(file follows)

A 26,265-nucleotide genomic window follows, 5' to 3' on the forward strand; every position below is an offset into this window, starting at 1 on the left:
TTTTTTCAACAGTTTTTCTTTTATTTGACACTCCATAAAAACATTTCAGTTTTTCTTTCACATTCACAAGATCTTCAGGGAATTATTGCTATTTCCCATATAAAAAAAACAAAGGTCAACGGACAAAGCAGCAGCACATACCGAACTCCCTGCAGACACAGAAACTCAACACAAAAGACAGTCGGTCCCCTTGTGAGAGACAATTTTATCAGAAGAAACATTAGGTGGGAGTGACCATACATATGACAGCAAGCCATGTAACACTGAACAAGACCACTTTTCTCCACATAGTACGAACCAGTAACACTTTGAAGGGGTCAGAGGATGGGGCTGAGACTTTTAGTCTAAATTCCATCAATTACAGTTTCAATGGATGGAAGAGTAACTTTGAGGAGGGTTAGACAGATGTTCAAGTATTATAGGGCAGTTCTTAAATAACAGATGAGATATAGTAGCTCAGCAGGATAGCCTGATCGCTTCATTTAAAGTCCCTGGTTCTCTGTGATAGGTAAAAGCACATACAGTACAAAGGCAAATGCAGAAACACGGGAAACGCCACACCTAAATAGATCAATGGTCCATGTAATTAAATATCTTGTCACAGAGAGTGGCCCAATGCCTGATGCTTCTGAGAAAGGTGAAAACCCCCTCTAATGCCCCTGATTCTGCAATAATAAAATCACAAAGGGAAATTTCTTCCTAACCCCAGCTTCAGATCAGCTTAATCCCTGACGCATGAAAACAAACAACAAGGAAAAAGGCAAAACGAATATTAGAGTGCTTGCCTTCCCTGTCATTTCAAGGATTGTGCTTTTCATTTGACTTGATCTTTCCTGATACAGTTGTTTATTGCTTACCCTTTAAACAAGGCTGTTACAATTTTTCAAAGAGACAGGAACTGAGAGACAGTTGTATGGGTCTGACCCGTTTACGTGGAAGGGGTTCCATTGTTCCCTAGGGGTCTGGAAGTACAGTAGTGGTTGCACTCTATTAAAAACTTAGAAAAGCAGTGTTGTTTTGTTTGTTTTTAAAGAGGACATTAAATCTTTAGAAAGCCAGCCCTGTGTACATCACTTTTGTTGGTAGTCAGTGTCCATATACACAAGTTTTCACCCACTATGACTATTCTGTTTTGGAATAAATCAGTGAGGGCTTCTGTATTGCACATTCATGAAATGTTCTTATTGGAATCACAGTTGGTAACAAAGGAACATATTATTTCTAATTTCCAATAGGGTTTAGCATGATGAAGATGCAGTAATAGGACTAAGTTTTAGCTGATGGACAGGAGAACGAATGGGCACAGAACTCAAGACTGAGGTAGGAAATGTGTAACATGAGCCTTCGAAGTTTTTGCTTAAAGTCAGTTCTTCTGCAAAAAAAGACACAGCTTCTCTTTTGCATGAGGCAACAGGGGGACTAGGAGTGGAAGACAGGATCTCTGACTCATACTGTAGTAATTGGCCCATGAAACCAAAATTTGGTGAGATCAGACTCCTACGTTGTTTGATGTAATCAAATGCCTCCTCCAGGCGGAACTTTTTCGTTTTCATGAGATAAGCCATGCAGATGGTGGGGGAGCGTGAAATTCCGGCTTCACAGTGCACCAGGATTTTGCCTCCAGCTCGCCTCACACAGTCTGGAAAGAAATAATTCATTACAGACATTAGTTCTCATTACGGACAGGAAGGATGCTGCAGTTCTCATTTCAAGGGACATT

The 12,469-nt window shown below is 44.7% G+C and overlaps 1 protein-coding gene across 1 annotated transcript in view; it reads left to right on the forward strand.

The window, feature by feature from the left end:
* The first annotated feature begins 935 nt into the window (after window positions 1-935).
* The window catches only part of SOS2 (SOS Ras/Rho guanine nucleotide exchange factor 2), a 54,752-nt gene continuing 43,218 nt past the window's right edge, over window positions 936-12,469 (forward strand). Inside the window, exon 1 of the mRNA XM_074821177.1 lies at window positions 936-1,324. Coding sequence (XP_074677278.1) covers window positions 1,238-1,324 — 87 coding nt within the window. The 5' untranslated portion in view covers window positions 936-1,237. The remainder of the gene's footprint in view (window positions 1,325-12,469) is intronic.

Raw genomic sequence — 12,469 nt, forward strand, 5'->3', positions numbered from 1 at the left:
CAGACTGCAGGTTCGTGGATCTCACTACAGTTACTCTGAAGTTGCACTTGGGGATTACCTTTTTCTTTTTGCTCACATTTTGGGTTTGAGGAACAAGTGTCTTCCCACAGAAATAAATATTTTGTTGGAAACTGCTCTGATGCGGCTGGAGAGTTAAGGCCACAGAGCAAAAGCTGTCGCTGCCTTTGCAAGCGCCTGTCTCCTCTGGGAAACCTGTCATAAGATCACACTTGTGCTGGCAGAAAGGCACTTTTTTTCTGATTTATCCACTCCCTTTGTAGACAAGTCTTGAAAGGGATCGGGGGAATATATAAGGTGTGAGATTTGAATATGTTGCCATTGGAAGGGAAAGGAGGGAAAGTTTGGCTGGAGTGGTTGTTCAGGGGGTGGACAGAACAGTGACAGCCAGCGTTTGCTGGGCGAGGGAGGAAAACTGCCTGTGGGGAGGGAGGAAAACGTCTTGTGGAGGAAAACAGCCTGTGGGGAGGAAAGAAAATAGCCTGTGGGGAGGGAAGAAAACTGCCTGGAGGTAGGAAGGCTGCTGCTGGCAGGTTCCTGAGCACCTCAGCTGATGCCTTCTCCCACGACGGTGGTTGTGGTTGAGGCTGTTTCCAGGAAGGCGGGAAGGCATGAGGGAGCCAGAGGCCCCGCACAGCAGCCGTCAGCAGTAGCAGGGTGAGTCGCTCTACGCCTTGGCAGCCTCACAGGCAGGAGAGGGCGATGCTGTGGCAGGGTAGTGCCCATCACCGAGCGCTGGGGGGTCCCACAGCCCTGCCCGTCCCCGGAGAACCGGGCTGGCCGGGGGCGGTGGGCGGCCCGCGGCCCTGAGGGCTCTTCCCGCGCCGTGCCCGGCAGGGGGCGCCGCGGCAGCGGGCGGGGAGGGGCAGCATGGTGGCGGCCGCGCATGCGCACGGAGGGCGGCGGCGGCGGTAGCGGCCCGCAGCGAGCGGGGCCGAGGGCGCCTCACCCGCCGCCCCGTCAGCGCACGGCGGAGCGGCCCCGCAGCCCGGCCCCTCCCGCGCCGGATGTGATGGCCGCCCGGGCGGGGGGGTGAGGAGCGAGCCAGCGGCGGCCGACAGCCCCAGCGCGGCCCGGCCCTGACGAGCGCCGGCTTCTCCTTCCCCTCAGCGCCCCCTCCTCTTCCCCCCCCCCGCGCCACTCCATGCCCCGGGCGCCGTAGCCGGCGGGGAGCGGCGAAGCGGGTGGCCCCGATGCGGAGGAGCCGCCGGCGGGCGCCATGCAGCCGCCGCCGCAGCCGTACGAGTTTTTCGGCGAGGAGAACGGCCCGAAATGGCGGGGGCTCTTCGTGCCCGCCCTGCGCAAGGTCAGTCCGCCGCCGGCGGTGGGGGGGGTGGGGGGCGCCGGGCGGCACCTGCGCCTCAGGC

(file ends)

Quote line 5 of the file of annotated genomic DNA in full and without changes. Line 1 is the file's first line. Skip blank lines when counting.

* The first annotated feature begins 935 nt into the window (after window positions 1-935).